US 20020157526 A1
A barrel assembly (70) comprising a plurality of projectiles (75) axially disposed within a barrel (71) and associated with discrete selectively ignitable propellant charges (74) for propelling the projectiles from the barrel. The essence of the invention is the provision of a pressure relief valve, for example comprised by a port (73) and plug (76), associated with a chamber in which a propellant charge (74) is ignited. The pressure relief valve (73, 76) is designed to prevent catastrophic failure of the barrel (71) by exhausting via a chamber (72) in the event that the barrel is blocked by a projectile and detonation of one or more propellant charges (74) occurs.
1. A barrel assembly for a weapon or firearm, said barrel assembly comprising a plurality of projectiles axially disposed within a barrel and associated with discrete selectively ignitable propellant charges for propelling the projectiles from the barrel wherein said barrel includes at least one pressure relief valve associated with a chamber in which a propellant charge is ignited.
2. The barrel assembly as claimed in claim I wherein the pressure relief valve vents into a bypass passage that exhausts in the direction of fire of the barrel assembly.
3. The barrel assembly as claimed in
4. The barrel assembly as claimed in
5. The barrel assembly as claimed in
6. The barrel assembly as claimed in claim I wherein the pressure relief valve is in the form of a plug or bung fixed into the barrel such that said plug or bung is ejected from the aperture when the barrel pressure reaches a selected limit.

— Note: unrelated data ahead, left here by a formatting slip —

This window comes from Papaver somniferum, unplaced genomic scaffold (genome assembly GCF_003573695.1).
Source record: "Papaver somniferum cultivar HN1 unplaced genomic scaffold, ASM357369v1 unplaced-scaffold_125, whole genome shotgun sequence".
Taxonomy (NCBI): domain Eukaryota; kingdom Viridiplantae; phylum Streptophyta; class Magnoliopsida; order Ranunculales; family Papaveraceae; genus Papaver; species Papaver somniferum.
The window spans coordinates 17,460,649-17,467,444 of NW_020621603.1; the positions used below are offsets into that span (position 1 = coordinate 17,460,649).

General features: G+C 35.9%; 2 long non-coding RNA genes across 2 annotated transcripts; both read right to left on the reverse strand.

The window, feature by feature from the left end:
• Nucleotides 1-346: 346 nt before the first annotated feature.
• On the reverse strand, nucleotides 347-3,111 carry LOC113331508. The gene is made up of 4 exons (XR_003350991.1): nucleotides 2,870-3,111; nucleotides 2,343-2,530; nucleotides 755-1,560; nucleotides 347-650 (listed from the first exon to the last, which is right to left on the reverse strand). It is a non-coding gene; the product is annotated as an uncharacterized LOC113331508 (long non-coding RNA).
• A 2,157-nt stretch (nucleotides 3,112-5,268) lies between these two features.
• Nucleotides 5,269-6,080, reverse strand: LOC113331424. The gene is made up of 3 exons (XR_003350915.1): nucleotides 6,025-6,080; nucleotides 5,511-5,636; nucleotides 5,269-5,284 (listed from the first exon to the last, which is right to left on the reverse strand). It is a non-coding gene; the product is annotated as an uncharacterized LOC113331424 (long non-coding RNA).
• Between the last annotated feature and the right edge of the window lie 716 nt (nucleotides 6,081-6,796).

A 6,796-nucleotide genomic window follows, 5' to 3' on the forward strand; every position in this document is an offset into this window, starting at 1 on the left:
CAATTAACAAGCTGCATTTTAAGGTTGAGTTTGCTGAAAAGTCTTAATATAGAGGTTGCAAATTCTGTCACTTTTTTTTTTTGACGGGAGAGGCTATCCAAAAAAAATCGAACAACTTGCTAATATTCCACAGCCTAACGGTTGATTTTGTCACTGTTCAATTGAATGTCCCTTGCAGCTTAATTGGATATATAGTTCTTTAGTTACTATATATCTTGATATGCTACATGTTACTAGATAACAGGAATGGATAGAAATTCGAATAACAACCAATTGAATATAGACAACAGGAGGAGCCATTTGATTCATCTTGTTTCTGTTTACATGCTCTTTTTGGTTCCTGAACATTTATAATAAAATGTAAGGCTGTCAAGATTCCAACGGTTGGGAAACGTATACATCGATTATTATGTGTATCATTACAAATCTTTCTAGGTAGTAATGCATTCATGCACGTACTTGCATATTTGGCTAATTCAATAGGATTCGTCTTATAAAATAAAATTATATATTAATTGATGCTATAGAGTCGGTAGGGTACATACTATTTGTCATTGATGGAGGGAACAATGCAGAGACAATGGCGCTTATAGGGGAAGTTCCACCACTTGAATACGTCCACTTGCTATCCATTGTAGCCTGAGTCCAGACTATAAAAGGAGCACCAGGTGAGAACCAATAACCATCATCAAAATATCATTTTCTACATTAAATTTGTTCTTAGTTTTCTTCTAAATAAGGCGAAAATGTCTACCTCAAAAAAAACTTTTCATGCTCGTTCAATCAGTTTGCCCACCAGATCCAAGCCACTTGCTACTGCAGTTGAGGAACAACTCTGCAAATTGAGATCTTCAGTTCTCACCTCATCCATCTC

7. The barrel assembly as claimed in
8. The barrel assembly as claimed in either
9. The barrel assembly as claimed in
10. The barrel assembly as claimed in
11. The barrel assembly as claimed in
12. The barrel assembly as claimed in
13. A weapon incorporating a barrel assembly according to any one of
14. A handgun assembly comprising:
a barrel assembly including a cluster of barrels, each barrel including:
a longitudinal arrangement of aerodynamically shaped, directional projectiles and interposed propellant charges whereby the barrel assembly has longitudinal arrays or layers of projectiles and interposed propellant charges, and
at least one pressure relief valve associated with a chamber wherein a propellant charge is detonated; and
ignition means for simultaneously igniting the propellant charges in a respective layer of propellant charges.
15. The handgun assembly as claimed in
16. The handgun assembly as claimed in
17. The handgun assembly as claimed in either
18. The handgun assembly as claimed in
19. A handgun assembly comprising:
a cluster of small bore barrels of the type described, each barrel including:
a longitudinal arrangement of aerodynamically shaped, directional projectiles and interposed propellant charges whereby the barrel assembly has longitudinal arrays or layers of projectiles and interposed propellant charges arranged in longitudinally spaced relationship in their respective barrels, and
at least one pressure relief valve associated with a chamber wherein a
propellant charge is ignited; and ignition means for simultaneously igniting the propellant charges in a respective layer of propellant charges.
20. The handgun assembly as claimed in either
 This application is a continuation-in-part of application Ser. No. 09/445,025 filed as application No. PCT/AU98/00415 on Jun. 2, 1998.
 The invention relates to firearms and weapons for firing projectiles. In particular, the present invention relates to barrel assemblies for guns such as firearms and larger calibre weapons.
 This invention has particular, but not exclusive, application to handguns including shotgun type firearms and to other weapons which utilize barrel assemblies such as described in the inventor's earlier International Patent Applications Nos. PCT/AU94/00124 and PCT/AU96/00459.